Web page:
Matthew 23

Preaching Without Practice

In this part of Matthew's gospel, Jesus makes it clear that the scribes and Pharisees are hypocrites. They proclaim a higher morality but do not follow it. They are prideful and enjoy the attention they get from making others follow the rules. Jesus reminds the hearers that the most important person is a humble servant. Just as an actor in Greek theater would wear a mask to portray a different character than their own, the hypocrisy of these leaders is a false mask they wear to hide their true feelings and motives. Jesus instructs the crowds and disciples that the Pharisees should be observed and respected for their position of authority, yet not followed. Sadly, they do not help the people but demand a lot from them. He directs that the title of "rabbi" should be reserved for Him, and "father" for their heavenly Father. Jesus emphasizes that those who exalt themselves will be humbled, while those who humble themselves will be exalted.

Woe Time

With the crowds and the disciples listening, Jesus began seven condemnations of the scribes and Pharisees for their hypocrisy. The initial two denunciations focused on their spiritual guidance of the people, and the third criticized an element of their traditional instruction that dealt with swearing and oaths. The third, fourth, and fifth critiques appear to make a group of condemnations with the topic of blindness. Jesus scolds the scribes and Pharisees for their lack of care for the Law and their excessive emphasis on their own outward appearance and their monuments. This demonstrates their false holiness.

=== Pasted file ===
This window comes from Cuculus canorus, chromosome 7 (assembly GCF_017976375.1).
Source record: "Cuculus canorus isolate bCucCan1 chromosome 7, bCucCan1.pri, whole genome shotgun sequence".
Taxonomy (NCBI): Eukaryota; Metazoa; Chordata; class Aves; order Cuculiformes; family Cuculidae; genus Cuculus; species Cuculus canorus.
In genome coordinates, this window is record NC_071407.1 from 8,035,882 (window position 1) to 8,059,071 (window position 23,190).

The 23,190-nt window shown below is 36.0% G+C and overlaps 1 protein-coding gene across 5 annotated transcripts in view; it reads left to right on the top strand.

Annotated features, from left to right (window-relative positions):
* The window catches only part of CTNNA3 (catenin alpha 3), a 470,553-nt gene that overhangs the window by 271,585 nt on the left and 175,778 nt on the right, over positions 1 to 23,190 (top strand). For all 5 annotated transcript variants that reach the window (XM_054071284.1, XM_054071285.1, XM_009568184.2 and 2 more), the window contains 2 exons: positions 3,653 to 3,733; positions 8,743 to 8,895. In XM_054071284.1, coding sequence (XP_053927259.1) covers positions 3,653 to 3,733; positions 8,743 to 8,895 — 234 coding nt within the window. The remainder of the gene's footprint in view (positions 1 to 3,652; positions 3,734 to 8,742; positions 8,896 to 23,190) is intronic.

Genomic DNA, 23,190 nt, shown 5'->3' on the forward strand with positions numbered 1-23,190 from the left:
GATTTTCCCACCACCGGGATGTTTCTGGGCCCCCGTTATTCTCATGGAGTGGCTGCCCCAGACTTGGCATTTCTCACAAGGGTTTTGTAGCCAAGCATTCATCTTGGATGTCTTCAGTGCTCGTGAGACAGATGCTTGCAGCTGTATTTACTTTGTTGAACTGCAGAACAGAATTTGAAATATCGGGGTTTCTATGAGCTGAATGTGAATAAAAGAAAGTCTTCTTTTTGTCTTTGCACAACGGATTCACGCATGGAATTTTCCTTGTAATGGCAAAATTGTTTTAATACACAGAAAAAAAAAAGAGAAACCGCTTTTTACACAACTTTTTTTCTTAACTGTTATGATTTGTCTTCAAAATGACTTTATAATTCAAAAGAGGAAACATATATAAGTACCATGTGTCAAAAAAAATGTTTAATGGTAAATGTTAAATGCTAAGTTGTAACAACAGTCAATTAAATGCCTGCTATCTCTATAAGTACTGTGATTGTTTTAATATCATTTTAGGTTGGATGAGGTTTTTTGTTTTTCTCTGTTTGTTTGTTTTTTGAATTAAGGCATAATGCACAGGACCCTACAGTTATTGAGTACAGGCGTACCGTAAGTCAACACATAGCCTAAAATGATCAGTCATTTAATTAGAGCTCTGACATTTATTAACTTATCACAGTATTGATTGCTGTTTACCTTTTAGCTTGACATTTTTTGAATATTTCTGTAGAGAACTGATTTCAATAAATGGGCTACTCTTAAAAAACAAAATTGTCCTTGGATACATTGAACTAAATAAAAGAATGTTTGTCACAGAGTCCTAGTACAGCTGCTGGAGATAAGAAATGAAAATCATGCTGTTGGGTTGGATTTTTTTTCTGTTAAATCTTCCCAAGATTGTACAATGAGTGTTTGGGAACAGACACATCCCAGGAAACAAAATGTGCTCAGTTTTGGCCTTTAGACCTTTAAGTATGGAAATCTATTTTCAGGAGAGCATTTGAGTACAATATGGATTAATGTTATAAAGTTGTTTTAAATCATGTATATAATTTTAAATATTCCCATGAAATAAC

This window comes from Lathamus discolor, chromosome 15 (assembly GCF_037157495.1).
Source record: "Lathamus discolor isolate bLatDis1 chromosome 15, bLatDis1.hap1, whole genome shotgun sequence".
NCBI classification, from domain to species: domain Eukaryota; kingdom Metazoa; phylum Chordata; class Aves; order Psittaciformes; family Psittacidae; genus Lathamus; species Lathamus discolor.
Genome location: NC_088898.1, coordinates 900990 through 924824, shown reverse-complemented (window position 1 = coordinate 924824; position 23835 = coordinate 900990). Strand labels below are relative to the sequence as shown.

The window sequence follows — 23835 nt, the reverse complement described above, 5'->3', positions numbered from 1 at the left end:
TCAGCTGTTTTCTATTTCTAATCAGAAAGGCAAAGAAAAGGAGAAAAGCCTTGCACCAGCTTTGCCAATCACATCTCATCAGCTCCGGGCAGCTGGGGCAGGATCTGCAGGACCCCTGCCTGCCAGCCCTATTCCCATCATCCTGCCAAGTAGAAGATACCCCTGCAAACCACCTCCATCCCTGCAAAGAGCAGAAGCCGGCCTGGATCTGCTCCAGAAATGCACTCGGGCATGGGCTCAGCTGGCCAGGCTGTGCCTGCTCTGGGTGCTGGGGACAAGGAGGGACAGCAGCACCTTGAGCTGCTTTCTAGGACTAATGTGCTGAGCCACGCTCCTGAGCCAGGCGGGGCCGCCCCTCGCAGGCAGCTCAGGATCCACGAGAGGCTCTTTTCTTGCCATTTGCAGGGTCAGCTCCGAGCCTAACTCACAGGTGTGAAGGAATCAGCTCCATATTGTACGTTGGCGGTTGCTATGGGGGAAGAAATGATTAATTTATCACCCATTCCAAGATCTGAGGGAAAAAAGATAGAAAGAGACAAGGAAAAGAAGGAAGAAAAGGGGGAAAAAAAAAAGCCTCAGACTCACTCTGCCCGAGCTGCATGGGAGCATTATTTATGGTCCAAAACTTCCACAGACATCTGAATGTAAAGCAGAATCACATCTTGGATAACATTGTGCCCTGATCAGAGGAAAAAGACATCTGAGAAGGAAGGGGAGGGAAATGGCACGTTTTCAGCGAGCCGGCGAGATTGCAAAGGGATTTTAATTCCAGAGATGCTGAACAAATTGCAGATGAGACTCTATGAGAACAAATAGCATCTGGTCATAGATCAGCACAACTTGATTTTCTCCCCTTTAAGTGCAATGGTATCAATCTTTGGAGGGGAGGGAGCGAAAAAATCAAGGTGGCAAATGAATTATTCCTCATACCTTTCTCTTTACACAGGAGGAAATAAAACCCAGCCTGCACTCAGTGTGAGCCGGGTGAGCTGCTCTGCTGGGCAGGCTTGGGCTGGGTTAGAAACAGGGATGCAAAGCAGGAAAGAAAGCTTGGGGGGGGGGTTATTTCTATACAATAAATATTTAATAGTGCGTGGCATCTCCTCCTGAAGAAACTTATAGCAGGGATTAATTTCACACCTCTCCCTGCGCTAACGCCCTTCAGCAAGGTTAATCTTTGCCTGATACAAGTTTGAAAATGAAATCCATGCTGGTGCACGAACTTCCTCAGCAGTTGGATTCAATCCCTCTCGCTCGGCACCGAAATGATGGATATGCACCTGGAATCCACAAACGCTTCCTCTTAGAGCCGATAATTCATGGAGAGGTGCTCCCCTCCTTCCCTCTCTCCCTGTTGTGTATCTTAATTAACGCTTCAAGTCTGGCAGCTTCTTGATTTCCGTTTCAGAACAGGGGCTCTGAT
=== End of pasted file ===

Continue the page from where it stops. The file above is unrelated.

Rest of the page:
Jesus ends his criticism of the Pharisees by warning them of the punishment they will receive for persecuting his messengers (prophets, wise men, scribes), which will result in them being held accountable for the bloodshed of biblical martyrs.


Jesus speaks to Jerusalem directly after finishing his address to the crowd and disciples. He expresses sorrow and particularly condemns the scribes and Pharisees (23:29–36). Jerusalem is seen as one who has killed the prophets, and Jesus uses language from the Psalms and Prophets to illustrate God's hope of having Israel come to Him as a family, but they do not accept it. Instead of receiving the grace that was offered and enjoying the privileges that God had given his covenant people, they refused, and they would come to desolation.